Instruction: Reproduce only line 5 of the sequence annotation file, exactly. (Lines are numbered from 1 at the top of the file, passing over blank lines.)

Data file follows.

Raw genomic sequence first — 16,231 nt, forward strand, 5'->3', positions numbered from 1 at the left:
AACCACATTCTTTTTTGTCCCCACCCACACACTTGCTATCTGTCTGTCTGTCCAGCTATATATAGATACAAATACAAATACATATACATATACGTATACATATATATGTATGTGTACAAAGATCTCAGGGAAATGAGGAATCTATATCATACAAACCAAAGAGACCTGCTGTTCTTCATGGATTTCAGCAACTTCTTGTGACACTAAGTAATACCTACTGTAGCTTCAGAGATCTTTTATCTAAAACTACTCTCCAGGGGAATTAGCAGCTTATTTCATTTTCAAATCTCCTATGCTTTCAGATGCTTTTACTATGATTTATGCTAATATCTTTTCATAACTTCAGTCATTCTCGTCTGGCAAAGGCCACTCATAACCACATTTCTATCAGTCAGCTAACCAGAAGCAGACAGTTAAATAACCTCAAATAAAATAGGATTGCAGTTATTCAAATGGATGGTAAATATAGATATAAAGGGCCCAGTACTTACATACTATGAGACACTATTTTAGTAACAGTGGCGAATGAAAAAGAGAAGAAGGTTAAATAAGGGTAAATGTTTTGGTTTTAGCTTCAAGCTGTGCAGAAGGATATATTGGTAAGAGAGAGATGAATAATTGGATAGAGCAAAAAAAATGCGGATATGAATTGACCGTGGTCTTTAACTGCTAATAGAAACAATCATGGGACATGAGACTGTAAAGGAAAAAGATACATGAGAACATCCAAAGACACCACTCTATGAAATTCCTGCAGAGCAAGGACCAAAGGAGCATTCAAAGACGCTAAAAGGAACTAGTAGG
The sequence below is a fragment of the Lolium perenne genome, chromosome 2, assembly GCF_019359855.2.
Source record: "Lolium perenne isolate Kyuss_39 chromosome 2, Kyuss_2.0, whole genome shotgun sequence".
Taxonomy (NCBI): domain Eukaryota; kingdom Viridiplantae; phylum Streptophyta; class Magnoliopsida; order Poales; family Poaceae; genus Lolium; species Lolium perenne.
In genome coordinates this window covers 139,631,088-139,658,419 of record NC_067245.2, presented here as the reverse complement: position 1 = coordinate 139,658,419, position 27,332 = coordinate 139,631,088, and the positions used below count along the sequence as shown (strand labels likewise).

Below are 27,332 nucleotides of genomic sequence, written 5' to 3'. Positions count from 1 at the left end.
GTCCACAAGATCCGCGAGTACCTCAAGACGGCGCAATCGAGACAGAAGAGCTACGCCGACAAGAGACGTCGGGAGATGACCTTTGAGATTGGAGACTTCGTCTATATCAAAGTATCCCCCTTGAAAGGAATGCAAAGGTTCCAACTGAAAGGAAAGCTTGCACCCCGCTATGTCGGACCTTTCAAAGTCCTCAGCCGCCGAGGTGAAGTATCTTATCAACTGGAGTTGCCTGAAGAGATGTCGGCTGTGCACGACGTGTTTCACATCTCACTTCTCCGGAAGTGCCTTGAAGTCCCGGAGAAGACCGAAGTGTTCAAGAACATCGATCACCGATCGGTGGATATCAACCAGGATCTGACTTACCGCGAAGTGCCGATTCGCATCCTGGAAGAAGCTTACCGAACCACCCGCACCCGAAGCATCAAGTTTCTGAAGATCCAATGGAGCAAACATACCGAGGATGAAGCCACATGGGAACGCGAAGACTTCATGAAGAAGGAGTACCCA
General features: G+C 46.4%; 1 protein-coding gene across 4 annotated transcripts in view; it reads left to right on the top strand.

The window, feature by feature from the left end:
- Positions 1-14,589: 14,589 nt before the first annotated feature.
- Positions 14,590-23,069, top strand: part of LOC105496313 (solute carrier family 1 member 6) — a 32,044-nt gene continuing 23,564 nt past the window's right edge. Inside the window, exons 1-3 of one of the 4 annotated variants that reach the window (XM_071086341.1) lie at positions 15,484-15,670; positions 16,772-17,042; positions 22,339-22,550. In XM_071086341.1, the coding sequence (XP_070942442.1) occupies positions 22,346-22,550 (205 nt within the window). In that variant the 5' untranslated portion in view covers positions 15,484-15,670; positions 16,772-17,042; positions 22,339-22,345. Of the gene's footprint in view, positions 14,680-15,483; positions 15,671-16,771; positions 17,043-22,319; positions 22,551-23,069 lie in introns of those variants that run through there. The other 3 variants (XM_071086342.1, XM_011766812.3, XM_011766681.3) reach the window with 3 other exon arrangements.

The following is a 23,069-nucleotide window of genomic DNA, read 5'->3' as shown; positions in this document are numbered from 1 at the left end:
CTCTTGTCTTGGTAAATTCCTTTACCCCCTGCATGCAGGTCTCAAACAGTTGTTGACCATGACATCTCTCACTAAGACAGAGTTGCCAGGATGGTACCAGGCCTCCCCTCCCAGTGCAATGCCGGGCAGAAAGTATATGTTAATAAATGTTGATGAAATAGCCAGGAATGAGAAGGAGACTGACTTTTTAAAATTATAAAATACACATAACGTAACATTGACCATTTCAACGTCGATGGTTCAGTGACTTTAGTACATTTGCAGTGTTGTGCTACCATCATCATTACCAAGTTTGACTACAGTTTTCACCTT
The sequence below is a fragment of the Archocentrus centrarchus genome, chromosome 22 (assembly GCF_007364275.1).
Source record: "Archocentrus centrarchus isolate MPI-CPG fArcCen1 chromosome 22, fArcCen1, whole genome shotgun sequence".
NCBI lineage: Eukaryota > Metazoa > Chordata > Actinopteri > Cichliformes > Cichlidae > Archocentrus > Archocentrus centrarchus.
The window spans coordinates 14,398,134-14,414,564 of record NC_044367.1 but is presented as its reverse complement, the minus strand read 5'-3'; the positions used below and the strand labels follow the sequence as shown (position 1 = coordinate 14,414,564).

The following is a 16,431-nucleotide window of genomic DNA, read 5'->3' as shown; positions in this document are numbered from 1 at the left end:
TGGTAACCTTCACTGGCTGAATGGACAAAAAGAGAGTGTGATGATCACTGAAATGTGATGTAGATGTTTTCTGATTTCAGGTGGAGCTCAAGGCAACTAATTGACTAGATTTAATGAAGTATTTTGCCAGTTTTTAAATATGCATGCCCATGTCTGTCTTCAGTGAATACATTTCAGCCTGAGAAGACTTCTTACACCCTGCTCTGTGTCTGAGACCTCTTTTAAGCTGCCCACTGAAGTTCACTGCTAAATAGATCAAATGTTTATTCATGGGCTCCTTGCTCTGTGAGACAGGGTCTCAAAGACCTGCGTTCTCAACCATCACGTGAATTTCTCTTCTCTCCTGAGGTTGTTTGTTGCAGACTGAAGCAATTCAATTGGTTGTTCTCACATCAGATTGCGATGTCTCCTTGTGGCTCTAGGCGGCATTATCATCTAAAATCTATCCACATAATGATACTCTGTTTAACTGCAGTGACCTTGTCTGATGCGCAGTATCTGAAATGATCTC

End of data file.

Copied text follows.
Taxonomy (NCBI): domain Eukaryota; kingdom Viridiplantae; phylum Streptophyta; class Magnoliopsida; order Poales; family Poaceae; genus Lolium; species Lolium perenne.